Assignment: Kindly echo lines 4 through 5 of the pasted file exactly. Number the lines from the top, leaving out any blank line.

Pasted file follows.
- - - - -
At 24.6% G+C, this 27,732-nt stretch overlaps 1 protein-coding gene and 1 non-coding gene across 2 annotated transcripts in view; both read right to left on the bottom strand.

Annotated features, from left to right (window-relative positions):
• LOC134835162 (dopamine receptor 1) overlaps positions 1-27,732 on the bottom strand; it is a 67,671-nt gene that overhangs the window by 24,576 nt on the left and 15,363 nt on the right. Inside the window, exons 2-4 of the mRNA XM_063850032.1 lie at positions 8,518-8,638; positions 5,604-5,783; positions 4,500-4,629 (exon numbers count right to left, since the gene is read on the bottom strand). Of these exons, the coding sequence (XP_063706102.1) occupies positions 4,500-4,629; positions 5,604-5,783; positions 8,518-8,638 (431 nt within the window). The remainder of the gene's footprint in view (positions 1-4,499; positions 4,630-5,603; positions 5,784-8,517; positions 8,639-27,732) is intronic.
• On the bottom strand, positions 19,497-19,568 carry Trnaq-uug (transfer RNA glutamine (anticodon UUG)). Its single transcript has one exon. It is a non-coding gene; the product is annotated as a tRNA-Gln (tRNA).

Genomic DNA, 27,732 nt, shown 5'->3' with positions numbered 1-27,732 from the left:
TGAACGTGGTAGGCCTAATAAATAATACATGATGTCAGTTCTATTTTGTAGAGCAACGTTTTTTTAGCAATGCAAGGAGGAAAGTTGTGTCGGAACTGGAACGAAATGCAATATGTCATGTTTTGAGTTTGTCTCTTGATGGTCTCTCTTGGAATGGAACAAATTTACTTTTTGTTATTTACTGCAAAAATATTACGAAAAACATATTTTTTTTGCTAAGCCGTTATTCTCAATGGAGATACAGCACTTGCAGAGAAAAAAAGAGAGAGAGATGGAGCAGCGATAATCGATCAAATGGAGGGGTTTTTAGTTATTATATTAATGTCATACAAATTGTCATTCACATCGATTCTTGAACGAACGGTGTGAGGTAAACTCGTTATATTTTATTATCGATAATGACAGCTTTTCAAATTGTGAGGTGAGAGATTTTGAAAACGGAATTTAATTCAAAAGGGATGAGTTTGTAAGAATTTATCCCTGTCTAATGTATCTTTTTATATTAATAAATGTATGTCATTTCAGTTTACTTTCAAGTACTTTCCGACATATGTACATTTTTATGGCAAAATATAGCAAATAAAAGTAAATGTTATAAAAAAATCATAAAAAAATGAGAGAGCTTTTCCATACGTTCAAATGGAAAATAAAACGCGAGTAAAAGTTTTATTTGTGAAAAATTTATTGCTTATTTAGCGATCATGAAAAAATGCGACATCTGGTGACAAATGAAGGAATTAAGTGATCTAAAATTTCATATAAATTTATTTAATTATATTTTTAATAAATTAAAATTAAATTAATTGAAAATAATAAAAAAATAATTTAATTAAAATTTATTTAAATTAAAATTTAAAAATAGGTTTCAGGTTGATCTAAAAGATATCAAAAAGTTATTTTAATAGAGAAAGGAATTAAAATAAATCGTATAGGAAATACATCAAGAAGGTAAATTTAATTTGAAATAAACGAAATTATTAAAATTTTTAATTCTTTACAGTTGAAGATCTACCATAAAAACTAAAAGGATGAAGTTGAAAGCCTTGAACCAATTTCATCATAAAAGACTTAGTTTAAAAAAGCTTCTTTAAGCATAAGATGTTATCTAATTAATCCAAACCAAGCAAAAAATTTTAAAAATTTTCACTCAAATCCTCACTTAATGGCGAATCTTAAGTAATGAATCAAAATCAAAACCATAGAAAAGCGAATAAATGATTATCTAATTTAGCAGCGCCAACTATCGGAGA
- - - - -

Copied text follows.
• On the bottom strand, positions 19,497-19,568 carry Trnaq-uug (transfer RNA glutamine (anticodon UUG)). Its single transcript has one exon. It is a non-coding gene; the product is annotated as a tRNA-Gln (tRNA).

Genomic DNA, 27,732 nt, shown 5'->3' with positions numbered 1-27,732 from the left: